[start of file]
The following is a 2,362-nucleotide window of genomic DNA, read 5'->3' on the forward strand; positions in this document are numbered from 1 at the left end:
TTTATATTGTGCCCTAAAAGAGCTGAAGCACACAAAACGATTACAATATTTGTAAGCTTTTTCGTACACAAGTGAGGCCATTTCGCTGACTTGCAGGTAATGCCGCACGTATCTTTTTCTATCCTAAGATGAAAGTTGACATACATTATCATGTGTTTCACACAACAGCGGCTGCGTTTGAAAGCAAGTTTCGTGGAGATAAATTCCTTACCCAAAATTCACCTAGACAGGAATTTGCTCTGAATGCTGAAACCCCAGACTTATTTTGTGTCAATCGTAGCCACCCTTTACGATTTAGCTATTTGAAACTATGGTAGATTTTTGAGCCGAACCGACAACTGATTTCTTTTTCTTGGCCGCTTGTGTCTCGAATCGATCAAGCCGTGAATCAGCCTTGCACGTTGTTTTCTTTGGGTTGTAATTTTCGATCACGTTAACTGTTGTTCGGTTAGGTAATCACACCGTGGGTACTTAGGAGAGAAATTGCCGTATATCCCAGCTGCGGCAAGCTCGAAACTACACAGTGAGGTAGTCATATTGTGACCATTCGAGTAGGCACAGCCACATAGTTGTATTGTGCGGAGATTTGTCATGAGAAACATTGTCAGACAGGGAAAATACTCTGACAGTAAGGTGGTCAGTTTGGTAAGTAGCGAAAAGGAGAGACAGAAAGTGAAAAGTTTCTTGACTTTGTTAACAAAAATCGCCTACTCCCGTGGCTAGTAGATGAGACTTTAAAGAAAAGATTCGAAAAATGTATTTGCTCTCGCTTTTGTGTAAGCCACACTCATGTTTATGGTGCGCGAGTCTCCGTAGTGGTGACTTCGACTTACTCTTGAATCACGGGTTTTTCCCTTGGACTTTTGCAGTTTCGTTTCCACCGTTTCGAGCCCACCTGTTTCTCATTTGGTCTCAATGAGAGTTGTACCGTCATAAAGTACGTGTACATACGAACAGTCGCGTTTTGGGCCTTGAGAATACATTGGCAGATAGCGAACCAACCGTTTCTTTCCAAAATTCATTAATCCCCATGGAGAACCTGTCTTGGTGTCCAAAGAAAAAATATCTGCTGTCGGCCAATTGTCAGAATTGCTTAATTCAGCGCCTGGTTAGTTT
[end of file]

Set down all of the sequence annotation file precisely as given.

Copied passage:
The following is a 2,362-nucleotide window of genomic DNA, read 5'->3' on the forward strand; positions in this document are numbered from 1 at the left end:
TTTATATTGTGCCCTAAAAGAGCTGAAGCACACAAAACGATTACAATATTTGTAAGCTTTTTCGTACACAAGTGAGGCCATTTCGCTGACTTGCAGGTAATGCCGCACGTATCTTTTTCTATCCTAAGATGAAAGTTGACATACATTATCATGTGTTTCACACAACAGCGGCTGCGTTTGAAAGCAAGTTTCGTGGAGATAAATTCCTTACCCAAAATTCACCTAGACAGGAATTTGCTCTGAATGCTGAAACCCCAGACTTATTTTGTGTCAATCGTAGCCACCCTTTACGATTTAGCTATTTGAAACTATGGTAGATTTTTGAGCCGAACCGACAACTGATTTCTTTTTCTTGGCCGCTTGTGTCTCGAATCGATCAAGCCGTGAATCAGCCTTGCACGTTGTTTTCTTTGGGTTGTAATTTTCGATCACGTTAACTGTTGTTCGGTTAGGTAATCACACCGTGGGTACTTAGGAGAGAAATTGCCGTATATCCCAGCTGCGGCAAGCTCGAAACTACACAGTGAGGTAGTCATATTGTGACCATTCGAGTAGGCACAGCCACATAGTTGTATTGTGCGGAGATTTGTCATGAGAAACATTGTCAGACAGGGAAAATACTCTGACAGTAAGGTGGTCAGTTTGGTAAGTAGCGAAAAGGAGAGACAGAAAGTGAAAAGTTTCTTGACTTTGTTAACAAAAATCGCCTACTCCCGTGGCTAGTAGATGAGACTTTAAAGAAAAGATTCGAAAAATGTATTTGCTCTCGCTTTTGTGTAAGCCACACTCATGTTTATGGTGCGCGAGTCTCCGTAGTGGTGACTTCGACTTACTCTTGAATCACGGGTTTTTCCCTTGGACTTTTGCAGTTTCGTTTCCACCGTTTCGAGCCCACCTGTTTCTCATTTGGTCTCAATGAGAGTTGTACCGTCATAAAGTACGTGTACATACGAACAGTCGCGTTTTGGGCCTTGAGAATACATTGGCAGATAGCGAACCAACCGTTTCTTTCCAAAATTCATTAATCCCCATGGAGAACCTGTCTTGGTGTCCAAAGAAAAAATATCTGCTGTCGGCCAATTGTCAGAATTGCTTAATTCAGCGCCTGGTTAGTTT